One of our favorite physician pancreatic cancer researchers, Daniel Von Hoff, has been honored by induction into the Joshua Lederberg Society on February 13, 2014 primarily for his work in shepherding the development of Abraxane (nab-paclitaxel) in combination with gemcitabine for the treatment of advanced cancer of the pancreas. This award is presented by Celgene (which the late Dr. Lederberg, a Noble laureate, helped found) on the criteria of researchers whose work has changed the practice of medicine. Celgene produces Abraxane which is now approved for the treatment of pancreatic cancer.
Daniel Von Hoff is certainly one of the world’s foremost experts on pancreatic cancer. Presently, he is the Physician in Chief and Director of Translational Research at the Translational Genomics Research Institute (TGEN) in Phoenix. He is also the Chief Scientific Officer for US Oncology, and a Clinical Professor of Medicine at the University of Arizona.
Interestingly, in the mid-1990s Dr. Von Hoff led a team in key early clinical studies on the drug-agent gemcitabine for the treatment of advanced pancreatic cancer. The U.S. Food and Drug Administration (“FDA”) approved gemcitabine for the treatment of pancreatic cancer in 1996.
In the case of the more recent Abraxane plus gemcitabine work, Dr. Von Hoff functioned as the lead of an international consortium of 151 academic and community centers in eleven nations in Europe, including the United States and Australia. The study was called the Metastatic Pancreatic Adenocarcinoma Clinical Trial (MPACT), eventually evaluating the outcomes of 861 patients with advanced pancreatic cancer.
The results of the research from this Phase III clinical trial were published in the October 31, 2013 issue of the New England Journal of Medicine. Essentially, the combination regimen of gemcitabine and Abraxane demonstrated an improved survival benefit for patients with advanced pancreatic cancer over that of treatment with gemcitabine alone. The Pancreatica Blog has followed the results of this work Here, Here and Here. The combination of Abraxane plus gemcitabine for metastatic pancreatic cancer was approved by the FDA in September 2013. In December, the European Commission followed suit.
Dr. Von Hoff took his undergraduate degree at Carroll College in Montana, and his MD from the Columbia University College of Physicians and Surgeons in New York. He took residency at UCSF and completed a Fellowship in oncology at the U.S. National Cancer Institute.
Dr. Von Hoff is currently serving on the U.S. National Cancer Advisory Board. He is a past president of the American Association for Cancer Research (AACR). And he has served on the ASCO Board of Directors. He has received numerous awards in medicine. Dr. Von Hoff has to his credit the publication of two medical books, more than 135 book chapters and more than one thousand scientific papers.
Dale O’Brien, MD
Dr. Daniel Von Hoff
It seems pretty rare that we get humor associated with pancreatic cancer. Now comes a goofy and fun awareness video piece on Youtube from a sister pancreatic cancer nonprofit organization in the UK (“Pancreatic Cancer UK”).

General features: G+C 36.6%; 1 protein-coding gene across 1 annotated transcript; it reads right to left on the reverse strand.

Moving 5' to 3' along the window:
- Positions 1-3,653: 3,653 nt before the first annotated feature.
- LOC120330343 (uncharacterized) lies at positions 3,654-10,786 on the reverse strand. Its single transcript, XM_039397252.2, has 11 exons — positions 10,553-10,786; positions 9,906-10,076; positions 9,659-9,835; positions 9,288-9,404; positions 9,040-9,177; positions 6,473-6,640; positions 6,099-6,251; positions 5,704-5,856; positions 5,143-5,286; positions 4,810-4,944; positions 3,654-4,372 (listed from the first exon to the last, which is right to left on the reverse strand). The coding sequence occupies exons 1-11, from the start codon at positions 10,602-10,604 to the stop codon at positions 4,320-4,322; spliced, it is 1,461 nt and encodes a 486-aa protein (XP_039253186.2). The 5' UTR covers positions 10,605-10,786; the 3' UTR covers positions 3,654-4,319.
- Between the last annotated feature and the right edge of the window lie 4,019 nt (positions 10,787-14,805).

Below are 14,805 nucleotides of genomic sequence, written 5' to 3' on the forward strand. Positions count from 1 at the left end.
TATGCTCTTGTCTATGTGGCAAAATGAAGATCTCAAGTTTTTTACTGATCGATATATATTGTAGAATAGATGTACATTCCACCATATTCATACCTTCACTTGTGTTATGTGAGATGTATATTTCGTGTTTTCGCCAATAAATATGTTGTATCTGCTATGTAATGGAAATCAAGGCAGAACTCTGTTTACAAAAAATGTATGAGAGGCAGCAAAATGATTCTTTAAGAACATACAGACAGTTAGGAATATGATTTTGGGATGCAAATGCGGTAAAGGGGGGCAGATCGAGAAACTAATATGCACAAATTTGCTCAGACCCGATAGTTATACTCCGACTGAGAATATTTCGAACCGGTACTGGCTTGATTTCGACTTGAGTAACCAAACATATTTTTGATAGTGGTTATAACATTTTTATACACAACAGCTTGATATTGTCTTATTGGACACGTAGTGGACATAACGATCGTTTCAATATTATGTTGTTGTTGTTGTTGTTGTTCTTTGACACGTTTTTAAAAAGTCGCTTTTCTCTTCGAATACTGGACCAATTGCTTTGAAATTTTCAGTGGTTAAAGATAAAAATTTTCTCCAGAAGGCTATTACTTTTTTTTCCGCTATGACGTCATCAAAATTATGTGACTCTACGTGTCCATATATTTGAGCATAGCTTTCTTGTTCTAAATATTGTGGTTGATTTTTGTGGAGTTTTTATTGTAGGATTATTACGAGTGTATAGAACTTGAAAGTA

Will it go viral? Will it ignite the next new dance fad? We can only hope. Our hat’s off to these fellow workers in the pancreatic cancer vineyard – kudos to them. There’s even a Twitter account devoted to this awareness video at #CanCan4PanCan.
Dale O’Brien, MD
As mentioned, stromal tissue can account for as much as 90% of the bulk in pancreatic cancer tumors. Thought in the past to have been relatively inert, it is increasingly clear that this dense tissue arising from a desmoplastic process is surprisingly dynamic. Thus, it is heartening to encounter a number of recent serious research efforts aimed in a practical way to begin to try to counteract the effects of the pancreatic cancer stromal tissue in ameliorating the effects of standard treatment modalities. We have commented on two of these previous studies HERE and HERE.
Grose and colleagues from the Centre for Tumour Biology Barts Cancer Institute at Queen Mary University of London E-published the results of their pre-clinical work on February 6, 2014 in the open journal EMBO – Molecular Medicine. They studied the fibroblast system that is active in the desmoplasic process resulting in the creation of pancreatic cancer tumor stromal tissue, with particular attention to the fibroblast growth factor (FGF) signalling cascade which appears to be active in pancreatic cancer cell survival and invasion.
FGFs and their receptors are frequently overexpressed in pancreatic cancer, as well as in a number of other tumor types. The researchers particularly looked at FGF1 and FGF2 and their receptors. The respective receptors are notated as FGFR1 and FGFR2. FGF2 over-expresion appears to be correlated with poor patient outcome in pancreatic cancer.
The authors demonstrate that blocking nuclear aspects of FGFR1 and FGFR2 appears to interrupt fibroblast proliferation, thus disrupting the pancreatic cancer “microenvironment.” The practical effect of this mechanism is that pancreatic cancer cell invasion is thwarted. The authors postulate that inhibiting the fibrogen growth factor cascade by therapeutic agents may target the pancreatic cancer stroma in a manner that interferes with the natural history of pancreatic cancer and thus could enhance patient outcomes.
This is another interesting and promising piece of the puzzle.
Dale O’Brien, MD